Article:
Seeking Freedom in Kentucky
Reporting from the Louisville Courier-Journal and work by the Kentucky Innocence Project has uncovered significant evidence that a Kentucky man has spent 14 years in prison for a crime he didn’t commit.
Kerry Porter was convicted of the 1996 shooting death of his ex-girlfriend’s husband and sentenced to 60 years. He has always maintained his innocence and new evidence uncovered by the Courier-Journal points toward a wrongful conviction that may have started with an eyewitness misidentification. Much of the newly uncovered evidence was never turned over to Porter’s defense attorneys, and there was no physical evidence linking Porter to the crime.
One witness who saw the suspect flee the scene told police he probably would not be able to identify the shooter and another witness identified Porter a month later after the victim’s brother showed him a picture. Even at trial, the second witness wasn’t sure if Porter was the man he saw. And now, in an interview, that witness says he was never sure of his testimony and that Porter should be freed. In addition, the judge blocked defense attorneys from telling the jury about another potential suspect in the case.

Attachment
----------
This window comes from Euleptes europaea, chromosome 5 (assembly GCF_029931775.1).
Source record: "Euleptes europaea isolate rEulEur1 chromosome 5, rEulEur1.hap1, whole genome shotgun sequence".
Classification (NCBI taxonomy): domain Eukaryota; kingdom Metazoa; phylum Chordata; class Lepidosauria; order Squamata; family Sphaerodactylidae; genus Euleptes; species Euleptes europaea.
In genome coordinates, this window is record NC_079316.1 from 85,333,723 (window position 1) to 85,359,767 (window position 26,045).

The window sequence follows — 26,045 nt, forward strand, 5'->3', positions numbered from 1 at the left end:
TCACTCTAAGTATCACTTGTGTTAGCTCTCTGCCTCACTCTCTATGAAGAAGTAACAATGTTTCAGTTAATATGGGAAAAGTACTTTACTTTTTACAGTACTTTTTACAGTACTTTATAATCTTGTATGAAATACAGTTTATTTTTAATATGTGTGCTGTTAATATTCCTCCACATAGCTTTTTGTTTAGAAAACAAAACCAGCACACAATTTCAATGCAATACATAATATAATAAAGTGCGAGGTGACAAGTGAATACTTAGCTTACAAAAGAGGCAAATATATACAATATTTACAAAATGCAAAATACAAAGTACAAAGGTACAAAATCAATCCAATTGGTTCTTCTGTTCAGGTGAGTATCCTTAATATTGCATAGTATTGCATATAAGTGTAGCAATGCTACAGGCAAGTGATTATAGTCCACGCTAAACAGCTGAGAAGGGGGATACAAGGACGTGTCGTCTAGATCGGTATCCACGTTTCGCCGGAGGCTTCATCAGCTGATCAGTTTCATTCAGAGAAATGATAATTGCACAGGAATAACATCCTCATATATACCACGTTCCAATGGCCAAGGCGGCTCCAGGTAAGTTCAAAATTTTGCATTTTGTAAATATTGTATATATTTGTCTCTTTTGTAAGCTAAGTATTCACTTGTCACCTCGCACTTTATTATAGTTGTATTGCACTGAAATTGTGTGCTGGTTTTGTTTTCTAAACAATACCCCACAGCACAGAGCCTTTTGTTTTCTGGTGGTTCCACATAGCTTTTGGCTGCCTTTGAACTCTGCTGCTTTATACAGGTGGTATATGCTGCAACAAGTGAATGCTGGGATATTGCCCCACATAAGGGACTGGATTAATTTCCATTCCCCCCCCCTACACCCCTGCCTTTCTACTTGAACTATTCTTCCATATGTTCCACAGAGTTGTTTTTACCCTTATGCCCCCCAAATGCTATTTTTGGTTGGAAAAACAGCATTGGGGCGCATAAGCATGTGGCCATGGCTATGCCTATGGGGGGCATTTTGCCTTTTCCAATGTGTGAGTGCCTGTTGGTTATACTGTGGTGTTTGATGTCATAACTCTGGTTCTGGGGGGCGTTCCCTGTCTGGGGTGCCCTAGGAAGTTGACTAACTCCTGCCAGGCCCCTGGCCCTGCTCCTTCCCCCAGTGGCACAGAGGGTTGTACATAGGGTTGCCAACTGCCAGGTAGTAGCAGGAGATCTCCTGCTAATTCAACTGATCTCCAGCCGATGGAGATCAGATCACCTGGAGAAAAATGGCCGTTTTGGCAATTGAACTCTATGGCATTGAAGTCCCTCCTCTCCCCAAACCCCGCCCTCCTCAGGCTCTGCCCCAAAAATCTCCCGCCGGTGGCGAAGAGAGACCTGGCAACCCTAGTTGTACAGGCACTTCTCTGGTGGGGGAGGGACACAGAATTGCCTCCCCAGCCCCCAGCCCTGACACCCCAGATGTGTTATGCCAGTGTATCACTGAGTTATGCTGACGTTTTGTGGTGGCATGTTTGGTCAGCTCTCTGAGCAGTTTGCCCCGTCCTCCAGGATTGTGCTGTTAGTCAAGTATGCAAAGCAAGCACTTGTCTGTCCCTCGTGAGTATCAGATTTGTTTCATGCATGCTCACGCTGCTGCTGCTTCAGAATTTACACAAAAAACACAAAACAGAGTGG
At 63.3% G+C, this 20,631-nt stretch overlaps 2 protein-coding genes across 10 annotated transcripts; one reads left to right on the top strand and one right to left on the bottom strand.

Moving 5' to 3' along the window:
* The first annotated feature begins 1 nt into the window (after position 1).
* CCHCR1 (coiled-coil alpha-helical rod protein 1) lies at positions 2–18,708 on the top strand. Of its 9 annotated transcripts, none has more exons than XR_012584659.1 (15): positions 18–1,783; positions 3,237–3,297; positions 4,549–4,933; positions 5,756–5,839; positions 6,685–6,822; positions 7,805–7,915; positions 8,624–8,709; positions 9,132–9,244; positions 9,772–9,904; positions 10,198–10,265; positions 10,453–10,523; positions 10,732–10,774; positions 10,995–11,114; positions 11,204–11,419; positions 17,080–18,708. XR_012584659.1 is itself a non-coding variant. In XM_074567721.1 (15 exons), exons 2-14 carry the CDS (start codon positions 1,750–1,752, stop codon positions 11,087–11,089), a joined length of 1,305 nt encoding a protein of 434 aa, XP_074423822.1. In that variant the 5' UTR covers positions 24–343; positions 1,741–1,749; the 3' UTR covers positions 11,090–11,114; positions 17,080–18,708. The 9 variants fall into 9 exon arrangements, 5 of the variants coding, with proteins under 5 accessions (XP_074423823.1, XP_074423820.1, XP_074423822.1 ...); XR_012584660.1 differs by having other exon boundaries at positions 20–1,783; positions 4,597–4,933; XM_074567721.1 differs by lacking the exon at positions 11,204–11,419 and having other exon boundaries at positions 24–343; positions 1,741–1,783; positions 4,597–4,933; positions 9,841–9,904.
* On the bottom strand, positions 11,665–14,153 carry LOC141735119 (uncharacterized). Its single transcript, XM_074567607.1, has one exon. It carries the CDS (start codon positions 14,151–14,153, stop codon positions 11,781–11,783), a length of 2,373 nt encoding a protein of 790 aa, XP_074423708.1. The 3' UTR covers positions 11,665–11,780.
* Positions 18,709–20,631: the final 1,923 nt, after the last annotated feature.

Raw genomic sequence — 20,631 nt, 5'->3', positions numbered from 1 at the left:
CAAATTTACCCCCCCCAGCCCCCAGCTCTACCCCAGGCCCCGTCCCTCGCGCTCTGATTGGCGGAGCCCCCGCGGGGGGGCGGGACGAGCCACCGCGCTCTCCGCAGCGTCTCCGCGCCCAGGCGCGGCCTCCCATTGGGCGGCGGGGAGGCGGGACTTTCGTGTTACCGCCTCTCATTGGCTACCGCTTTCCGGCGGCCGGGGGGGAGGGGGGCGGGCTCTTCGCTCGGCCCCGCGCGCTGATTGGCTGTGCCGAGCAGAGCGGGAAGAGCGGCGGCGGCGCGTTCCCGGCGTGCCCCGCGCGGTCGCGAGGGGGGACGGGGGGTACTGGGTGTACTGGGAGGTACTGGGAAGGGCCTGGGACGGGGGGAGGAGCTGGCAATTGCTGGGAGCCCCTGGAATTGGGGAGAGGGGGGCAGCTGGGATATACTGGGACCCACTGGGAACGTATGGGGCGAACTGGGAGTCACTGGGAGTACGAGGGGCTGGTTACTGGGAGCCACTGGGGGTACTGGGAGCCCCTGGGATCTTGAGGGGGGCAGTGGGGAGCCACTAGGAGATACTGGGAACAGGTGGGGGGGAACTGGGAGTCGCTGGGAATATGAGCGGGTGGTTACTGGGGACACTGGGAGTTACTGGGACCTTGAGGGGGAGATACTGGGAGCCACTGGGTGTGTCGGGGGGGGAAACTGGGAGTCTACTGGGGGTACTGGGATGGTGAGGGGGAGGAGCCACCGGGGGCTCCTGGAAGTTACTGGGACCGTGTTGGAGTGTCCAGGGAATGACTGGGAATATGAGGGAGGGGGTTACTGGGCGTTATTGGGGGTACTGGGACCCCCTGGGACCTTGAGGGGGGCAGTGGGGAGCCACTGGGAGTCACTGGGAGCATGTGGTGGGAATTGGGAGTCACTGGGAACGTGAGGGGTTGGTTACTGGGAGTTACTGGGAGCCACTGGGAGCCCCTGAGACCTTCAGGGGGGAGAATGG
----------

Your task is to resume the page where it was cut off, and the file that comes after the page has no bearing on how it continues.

Last year, there seemed to be hope for Porter when a cooperating government witness, Francois Cunningham, told a detective and two prosecutors that Porter was innocent and another man was the real perpetrator. But despite rules requiring prosecutors to disclose exculpatory evidence that suggests innocence, the testimony was withheld from Porter’s defense attorneys.
The Kentucky Innocence Project is working to overturn Porter’s conviction, and police and prosecutors are reinvestigating the case.
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